Resisting the rise of underhanded workarounds to replace third party cookie-style user tracking – sometimes known as fingerprinting – should be central to advertisers’ post-cookie planning or industry risks a more aggressive privacy response from regulators, which have already taken cookies as their first scalp, digital industry leaders warned yesterday. A wave of direct deals between publishers and brands is also building as authenticated, logged-in users become mission-critical – but lazy defaults to the tech giants remain a reality.
Contextual marketing is the new black - or the new old black. But nobody can land on the same definition. As marketers scramble for privacy-compliant ways to manage scaled campaigns, what does 'contextual marketing' actually mean? Mi3 asked six experts about how context plays out in a cookie-less future – and what it means for marketers.
Media agencies have pushed back on a proposal from Seven and 10 to replace the decades-long ritual of overnight ratings with a seven-day reporting cycle to capture ongoing shifts in viewing times and screen types. Some critics say it's to “paint a rosier picture” of declining audiences across linear TV and others were “confused” as media agencies typically report to clients already on a similar cycle. Broadcasters point to the US and UK markets as already there.
While Facebook delivered on its ultimatum to shut down news, industry figures say its implicit threat to replace free, ad-funded services with a paid model in response to Apple's iOS tracking changes is "ridiculous" – given Facebook takes north of $80bn in ad revenue. Meanwhile, as Australia's opt-in percentages struggle to reach double digits, some publishers and brands are holding out for higher public acceptance of tracking over the next few weeks.
Athena takes its name from the goddess of war and wisdom. The fintech upstart is waging an all out attack on both the conventional wisdom that brands must be universally liked, and the homogeneity of a mortgage sector that appears to value new customers over old. In two years since launch, CMO Natalie Dinsdale has baked performance media into everything – even brand – and she's had Josh Frydenberg plug Athena's customer-first mantra and scold the banks. She's begun building her own econometrics model and barely looks at last click figures. Both brand and CMO are looking to land more punches on the established order.
If you’d asked agency bosses how the market was tracking before Easter, you would have received an uneasy response along the lines of “a bit slower than usual”. A few weeks later, the response is "we're under the pump" after an influx of global and local pitches. The market's stacked from here to Christmas.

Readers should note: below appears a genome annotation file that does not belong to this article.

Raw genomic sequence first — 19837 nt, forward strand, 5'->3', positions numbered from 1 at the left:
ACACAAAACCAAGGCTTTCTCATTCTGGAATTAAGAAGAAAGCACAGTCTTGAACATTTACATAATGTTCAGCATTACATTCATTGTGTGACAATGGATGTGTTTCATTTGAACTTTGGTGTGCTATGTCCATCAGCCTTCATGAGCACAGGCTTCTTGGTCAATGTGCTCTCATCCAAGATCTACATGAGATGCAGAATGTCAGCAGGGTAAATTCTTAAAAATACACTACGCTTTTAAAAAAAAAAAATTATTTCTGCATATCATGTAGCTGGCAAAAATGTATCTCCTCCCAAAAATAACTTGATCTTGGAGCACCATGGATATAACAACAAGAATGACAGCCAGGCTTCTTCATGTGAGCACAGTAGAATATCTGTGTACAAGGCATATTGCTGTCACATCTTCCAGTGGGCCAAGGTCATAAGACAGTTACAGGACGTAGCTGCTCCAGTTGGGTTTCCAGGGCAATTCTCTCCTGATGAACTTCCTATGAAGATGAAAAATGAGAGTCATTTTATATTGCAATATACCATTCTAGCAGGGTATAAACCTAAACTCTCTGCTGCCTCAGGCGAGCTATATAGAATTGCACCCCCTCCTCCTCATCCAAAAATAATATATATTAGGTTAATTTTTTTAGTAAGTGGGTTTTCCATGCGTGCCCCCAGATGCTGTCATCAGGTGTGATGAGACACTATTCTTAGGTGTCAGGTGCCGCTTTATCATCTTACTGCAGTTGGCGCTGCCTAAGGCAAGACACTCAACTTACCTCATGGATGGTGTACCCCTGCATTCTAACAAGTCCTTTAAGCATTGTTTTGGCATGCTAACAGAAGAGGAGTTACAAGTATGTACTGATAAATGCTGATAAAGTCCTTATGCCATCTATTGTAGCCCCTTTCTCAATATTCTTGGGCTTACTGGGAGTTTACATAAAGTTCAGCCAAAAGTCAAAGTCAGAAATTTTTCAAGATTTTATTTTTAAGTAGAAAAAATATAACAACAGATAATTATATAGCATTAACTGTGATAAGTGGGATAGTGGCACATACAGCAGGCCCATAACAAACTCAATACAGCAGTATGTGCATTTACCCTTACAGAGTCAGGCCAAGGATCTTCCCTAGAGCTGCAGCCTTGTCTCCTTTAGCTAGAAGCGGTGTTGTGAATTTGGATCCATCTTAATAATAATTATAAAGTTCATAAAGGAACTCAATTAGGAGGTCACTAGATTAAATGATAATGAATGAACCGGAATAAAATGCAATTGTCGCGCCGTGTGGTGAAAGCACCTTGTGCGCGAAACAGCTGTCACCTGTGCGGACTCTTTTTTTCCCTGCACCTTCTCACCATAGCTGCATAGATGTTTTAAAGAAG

Apple's privacy changes, set to kick in as early as today via iOS14.5, have massive ramifications for brands, publishers, developers, ad tech and martech firms – and Apple's Big Tech rivals. In Australia some $2billion-plus of ad spend will be affected as addressable audiences shrink, tracking is vastly reduced and analytics upended. But in the new world order, there are also winners.
WPP's carbon footprint is equivalent to that of a small country - literally. But last week it committed to reaching net zero emissions across its entire supply chain by 2030. That has major implications for production house Hogarth, which accounts for more than half of WPP's production emissions, according to global CEO Richard Glasson. Meanwhile, WPP's supply chain includes publishers. So media owners that want WPP client dollars must also decarbonise – fast.
Rod Sims has pushed back after being called a Murdoch minion by the New York Times in driving forward Australia's news bargaining code. Sims also harpooned claims by Google that 'big business' had bent the ear of federal government and regulators. Murdoch, he suggested, is a midget compared to the tech giants. He also suggested Facebook had misunderstood the nature of antitrust – and flagged that the code is merely one small part of Australia's overhaul of data, privacy and competition.
Following Mi3's report on the IAB putting Nielsen's measurement service to tender, the industry body has also confirmed it won't fully endorse Nielsen's new audience measurement service, which replaces the now scrapped Digital Content Ratings product. Nielsen's panel-only service has been renamed Digital Media Ratings and publishers with upmarket audience skews are likely to see declines of up to 25% under the revised methodology.
A ruling by the Federal Court last Friday finding Google misled consumers about location tracking data is another signal the ACCC will use both consumer and competition law to pounce on data economy misdemeanours. Google's latest breach may lead to fines in the tens of millions of dollars, the ACCC says. Experts say the decision should serve as a warning to all companies that collect data: you are squarely in the ACCC’s sights.
As companies stampede to digital transformation programs, brands and agencies are scrambling to secure specialists in high-demand channels such as SEO, paid search, programmatic, UX and e-commerce. Digital marketing salaries are up 15-20% but recruiters claim the talent pool is shrinking and wage demands are rising as it becomes a “favourable market for candidates”.